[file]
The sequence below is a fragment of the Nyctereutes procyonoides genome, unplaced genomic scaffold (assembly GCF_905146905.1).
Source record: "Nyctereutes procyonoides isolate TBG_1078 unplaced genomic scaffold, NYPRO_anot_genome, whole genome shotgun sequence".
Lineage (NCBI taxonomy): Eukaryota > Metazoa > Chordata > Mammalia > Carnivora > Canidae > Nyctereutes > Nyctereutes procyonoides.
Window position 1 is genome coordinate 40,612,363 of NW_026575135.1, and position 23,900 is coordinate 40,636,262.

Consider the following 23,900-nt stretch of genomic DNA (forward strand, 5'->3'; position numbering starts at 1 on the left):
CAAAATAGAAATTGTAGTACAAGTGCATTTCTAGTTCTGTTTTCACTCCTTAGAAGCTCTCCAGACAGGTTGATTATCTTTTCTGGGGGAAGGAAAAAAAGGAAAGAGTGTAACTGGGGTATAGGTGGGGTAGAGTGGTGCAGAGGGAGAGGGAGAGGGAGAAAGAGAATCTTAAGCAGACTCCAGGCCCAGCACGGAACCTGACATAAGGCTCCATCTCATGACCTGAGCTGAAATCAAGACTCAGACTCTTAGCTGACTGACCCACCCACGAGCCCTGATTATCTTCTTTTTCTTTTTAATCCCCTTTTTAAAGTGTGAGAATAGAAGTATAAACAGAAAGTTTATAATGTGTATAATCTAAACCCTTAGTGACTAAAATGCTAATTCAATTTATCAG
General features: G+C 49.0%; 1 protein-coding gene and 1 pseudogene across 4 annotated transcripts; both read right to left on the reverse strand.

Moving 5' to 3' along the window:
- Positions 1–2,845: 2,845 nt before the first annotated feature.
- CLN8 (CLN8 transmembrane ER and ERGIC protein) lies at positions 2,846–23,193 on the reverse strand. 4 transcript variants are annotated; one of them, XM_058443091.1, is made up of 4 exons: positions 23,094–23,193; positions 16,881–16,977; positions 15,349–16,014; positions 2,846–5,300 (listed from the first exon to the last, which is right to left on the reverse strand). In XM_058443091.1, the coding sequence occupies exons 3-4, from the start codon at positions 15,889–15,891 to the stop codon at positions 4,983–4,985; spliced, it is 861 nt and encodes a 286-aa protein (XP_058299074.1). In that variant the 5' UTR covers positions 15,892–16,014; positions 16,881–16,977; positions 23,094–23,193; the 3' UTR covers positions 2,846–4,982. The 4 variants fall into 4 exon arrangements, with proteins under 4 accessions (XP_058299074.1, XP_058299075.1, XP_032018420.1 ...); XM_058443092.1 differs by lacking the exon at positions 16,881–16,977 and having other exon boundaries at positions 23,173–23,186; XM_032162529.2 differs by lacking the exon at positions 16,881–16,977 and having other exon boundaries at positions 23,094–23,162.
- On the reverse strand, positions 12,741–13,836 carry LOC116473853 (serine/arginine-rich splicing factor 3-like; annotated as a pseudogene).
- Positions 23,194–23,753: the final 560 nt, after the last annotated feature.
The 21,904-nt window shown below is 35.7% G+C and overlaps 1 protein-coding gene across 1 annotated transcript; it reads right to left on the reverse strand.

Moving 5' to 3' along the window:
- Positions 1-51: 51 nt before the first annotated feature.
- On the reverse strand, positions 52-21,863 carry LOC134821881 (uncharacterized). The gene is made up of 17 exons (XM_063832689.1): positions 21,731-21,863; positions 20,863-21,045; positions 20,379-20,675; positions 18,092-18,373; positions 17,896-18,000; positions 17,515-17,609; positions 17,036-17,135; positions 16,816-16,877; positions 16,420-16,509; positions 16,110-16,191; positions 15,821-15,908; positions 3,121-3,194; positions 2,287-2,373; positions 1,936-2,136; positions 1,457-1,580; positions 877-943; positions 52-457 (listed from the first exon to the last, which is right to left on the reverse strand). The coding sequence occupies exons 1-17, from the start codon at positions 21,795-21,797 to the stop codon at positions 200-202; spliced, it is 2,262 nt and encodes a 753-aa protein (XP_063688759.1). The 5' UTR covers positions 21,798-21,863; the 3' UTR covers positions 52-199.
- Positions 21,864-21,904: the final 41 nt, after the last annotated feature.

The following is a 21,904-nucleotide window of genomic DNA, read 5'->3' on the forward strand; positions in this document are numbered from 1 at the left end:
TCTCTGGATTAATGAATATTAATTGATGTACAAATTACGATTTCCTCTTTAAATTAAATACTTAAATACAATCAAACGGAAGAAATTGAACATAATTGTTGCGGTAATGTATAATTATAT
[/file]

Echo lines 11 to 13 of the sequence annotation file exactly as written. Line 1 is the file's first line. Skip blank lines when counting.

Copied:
- On the reverse strand, positions 12,741–13,836 carry LOC116473853 (serine/arginine-rich splicing factor 3-like; annotated as a pseudogene).
- Positions 23,194–23,753: the final 560 nt, after the last annotated feature.
The 21,904-nt window shown below is 35.7% G+C and overlaps 1 protein-coding gene across 1 annotated transcript; it reads right to left on the reverse strand.